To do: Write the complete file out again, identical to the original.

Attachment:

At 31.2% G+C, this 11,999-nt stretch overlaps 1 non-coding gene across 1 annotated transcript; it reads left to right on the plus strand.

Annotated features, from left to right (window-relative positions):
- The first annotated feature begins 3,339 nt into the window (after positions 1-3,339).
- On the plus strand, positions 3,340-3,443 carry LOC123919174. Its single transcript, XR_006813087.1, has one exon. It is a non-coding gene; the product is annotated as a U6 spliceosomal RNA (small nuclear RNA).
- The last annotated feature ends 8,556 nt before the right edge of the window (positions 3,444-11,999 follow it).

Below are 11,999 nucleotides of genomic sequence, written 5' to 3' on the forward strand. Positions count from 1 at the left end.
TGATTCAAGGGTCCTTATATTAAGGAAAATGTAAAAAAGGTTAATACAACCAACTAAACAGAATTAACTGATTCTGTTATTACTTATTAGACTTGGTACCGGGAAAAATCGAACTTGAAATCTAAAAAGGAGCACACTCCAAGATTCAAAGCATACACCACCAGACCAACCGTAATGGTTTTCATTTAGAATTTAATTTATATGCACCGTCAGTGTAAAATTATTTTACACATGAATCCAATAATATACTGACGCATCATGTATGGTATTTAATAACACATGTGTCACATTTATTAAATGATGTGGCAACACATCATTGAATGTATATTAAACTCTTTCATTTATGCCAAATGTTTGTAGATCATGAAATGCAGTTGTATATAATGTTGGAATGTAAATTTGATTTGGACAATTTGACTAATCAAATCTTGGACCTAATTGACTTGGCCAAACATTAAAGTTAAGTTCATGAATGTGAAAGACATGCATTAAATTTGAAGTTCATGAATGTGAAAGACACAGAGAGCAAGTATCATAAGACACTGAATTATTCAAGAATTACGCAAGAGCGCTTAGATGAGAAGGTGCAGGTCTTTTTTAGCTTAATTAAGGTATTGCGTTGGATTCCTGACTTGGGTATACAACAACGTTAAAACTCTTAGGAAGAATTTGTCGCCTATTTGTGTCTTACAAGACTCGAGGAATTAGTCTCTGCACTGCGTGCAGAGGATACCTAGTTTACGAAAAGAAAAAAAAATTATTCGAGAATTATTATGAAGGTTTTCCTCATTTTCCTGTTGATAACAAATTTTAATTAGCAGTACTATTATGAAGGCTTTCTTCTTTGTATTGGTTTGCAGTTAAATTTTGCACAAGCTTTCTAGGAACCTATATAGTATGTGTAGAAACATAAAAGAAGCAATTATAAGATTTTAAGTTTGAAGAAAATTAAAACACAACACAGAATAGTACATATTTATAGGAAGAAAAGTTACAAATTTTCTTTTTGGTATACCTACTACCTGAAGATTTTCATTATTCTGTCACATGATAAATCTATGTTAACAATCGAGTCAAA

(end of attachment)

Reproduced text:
At 31.2% G+C, this 11,999-nt stretch overlaps 1 non-coding gene across 1 annotated transcript; it reads left to right on the plus strand.

Annotated features, from left to right (window-relative positions):
- The first annotated feature begins 3,339 nt into the window (after positions 1-3,339).
- On the plus strand, positions 3,340-3,443 carry LOC123919174. Its single transcript, XR_006813087.1, has one exon. It is a non-coding gene; the product is annotated as a U6 spliceosomal RNA (small nuclear RNA).
- The last annotated feature ends 8,556 nt before the right edge of the window (positions 3,444-11,999 follow it).

Below are 11,999 nucleotides of genomic sequence, written 5' to 3' on the forward strand. Positions count from 1 at the left end.
TGATTCAAGGGTCCTTATATTAAGGAAAATGTAAAAAAGGTTAATACAACCAACTAAACAGAATTAACTGATTCTGTTATTACTTATTAGACTTGGTACCGGGAAAAATCGAACTTGAAATCTAAAAAGGAGCACACTCCAAGATTCAAAGCATACACCACCAGACCAACCGTAATGGTTTTCATTTAGAATTTAATTTATATGCACCGTCAGTGTAAAATTATTTTACACATGAATCCAATAATATACTGACGCATCATGTATGGTATTTAATAACACATGTGTCACATTTATTAAATGATGTGGCAACACATCATTGAATGTATATTAAACTCTTTCATTTATGCCAAATGTTTGTAGATCATGAAATGCAGTTGTATATAATGTTGGAATGTAAATTTGATTTGGACAATTTGACTAATCAAATCTTGGACCTAATTGACTTGGCCAAACATTAAAGTTAAGTTCATGAATGTGAAAGACATGCATTAAATTTGAAGTTCATGAATGTGAAAGACACAGAGAGCAAGTATCATAAGACACTGAATTATTCAAGAATTACGCAAGAGCGCTTAGATGAGAAGGTGCAGGTCTTTTTTAGCTTAATTAAGGTATTGCGTTGGATTCCTGACTTGGGTATACAACAACGTTAAAACTCTTAGGAAGAATTTGTCGCCTATTTGTGTCTTACAAGACTCGAGGAATTAGTCTCTGCACTGCGTGCAGAGGATACCTAGTTTACGAAAAGAAAAAAAAATTATTCGAGAATTATTATGAAGGTTTTCCTCATTTTCCTGTTGATAACAAATTTTAATTAGCAGTACTATTATGAAGGCTTTCTTCTTTGTATTGGTTTGCAGTTAAATTTTGCACAAGCTTTCTAGGAACCTATATAGTATGTGTAGAAACATAAAAGAAGCAATTATAAGATTTTAAGTTTGAAGAAAATTAAAACACAACACAGAATAGTACATATTTATAGGAAGAAAAGTTACAAATTTTCTTTTTGGTATACCTACTACCTGAAGATTTTCATTATTCTGTCACATGATAAATCTATGTTAACAATCGAGTCAAA